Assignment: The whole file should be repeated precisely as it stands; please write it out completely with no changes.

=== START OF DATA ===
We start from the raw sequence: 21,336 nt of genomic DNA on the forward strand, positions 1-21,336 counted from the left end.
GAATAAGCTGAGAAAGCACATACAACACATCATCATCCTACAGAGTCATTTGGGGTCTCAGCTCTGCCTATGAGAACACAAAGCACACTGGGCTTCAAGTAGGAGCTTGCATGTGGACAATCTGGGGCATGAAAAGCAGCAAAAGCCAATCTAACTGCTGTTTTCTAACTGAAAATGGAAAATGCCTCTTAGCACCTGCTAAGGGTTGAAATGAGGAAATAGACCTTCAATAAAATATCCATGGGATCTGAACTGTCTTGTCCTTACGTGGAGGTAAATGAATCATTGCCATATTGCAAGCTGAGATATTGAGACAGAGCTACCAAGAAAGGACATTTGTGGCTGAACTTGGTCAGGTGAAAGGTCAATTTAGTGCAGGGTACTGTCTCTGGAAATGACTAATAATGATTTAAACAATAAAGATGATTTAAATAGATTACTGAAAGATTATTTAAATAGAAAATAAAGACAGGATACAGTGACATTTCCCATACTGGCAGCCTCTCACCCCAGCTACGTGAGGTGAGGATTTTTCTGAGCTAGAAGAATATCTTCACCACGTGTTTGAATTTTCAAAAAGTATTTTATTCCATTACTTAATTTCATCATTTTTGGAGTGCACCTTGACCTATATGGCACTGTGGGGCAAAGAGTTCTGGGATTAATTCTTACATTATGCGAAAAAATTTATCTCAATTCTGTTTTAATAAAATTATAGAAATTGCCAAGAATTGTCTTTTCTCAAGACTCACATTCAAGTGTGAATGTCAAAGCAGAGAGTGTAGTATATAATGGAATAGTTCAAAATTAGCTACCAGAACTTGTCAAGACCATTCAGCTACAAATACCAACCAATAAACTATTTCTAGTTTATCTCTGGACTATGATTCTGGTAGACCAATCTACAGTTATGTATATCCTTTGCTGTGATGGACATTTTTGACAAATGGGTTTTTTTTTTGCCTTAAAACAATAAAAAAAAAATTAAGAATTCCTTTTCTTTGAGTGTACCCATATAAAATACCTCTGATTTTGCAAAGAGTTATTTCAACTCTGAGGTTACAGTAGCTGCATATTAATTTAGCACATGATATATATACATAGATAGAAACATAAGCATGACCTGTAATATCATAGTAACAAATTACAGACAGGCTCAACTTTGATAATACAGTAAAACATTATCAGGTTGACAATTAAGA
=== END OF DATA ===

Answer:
We start from the raw sequence: 21,336 nt of genomic DNA on the forward strand, positions 1-21,336 counted from the left end.
GAATAAGCTGAGAAAGCACATACAACACATCATCATCCTACAGAGTCATTTGGGGTCTCAGCTCTGCCTATGAGAACACAAAGCACACTGGGCTTCAAGTAGGAGCTTGCATGTGGACAATCTGGGGCATGAAAAGCAGCAAAAGCCAATCTAACTGCTGTTTTCTAACTGAAAATGGAAAATGCCTCTTAGCACCTGCTAAGGGTTGAAATGAGGAAATAGACCTTCAATAAAATATCCATGGGATCTGAACTGTCTTGTCCTTACGTGGAGGTAAATGAATCATTGCCATATTGCAAGCTGAGATATTGAGACAGAGCTACCAAGAAAGGACATTTGTGGCTGAACTTGGTCAGGTGAAAGGTCAATTTAGTGCAGGGTACTGTCTCTGGAAATGACTAATAATGATTTAAACAATAAAGATGATTTAAATAGATTACTGAAAGATTATTTAAATAGAAAATAAAGACAGGATACAGTGACATTTCCCATACTGGCAGCCTCTCACCCCAGCTACGTGAGGTGAGGATTTTTCTGAGCTAGAAGAATATCTTCACCACGTGTTTGAATTTTCAAAAAGTATTTTATTCCATTACTTAATTTCATCATTTTTGGAGTGCACCTTGACCTATATGGCACTGTGGGGCAAAGAGTTCTGGGATTAATTCTTACATTATGCGAAAAAATTTATCTCAATTCTGTTTTAATAAAATTATAGAAATTGCCAAGAATTGTCTTTTCTCAAGACTCACATTCAAGTGTGAATGTCAAAGCAGAGAGTGTAGTATATAATGGAATAGTTCAAAATTAGCTACCAGAACTTGTCAAGACCATTCAGCTACAAATACCAACCAATAAACTATTTCTAGTTTATCTCTGGACTATGATTCTGGTAGACCAATCTACAGTTATGTATATCCTTTGCTGTGATGGACATTTTTGACAAATGGGTTTTTTTTTTGCCTTAAAACAATAAAAAAAAAATTAAGAATTCCTTTTCTTTGAGTGTACCCATATAAAATACCTCTGATTTTGCAAAGAGTTATTTCAACTCTGAGGTTACAGTAGCTGCATATTAATTTAGCACATGATATATATACATAGATAGAAACATAAGCATGACCTGTAATATCATAGTAACAAATTACAGACAGGCTCAACTTTGATAATACAGTAAAACATTATCAGGTTGACAATTAAGA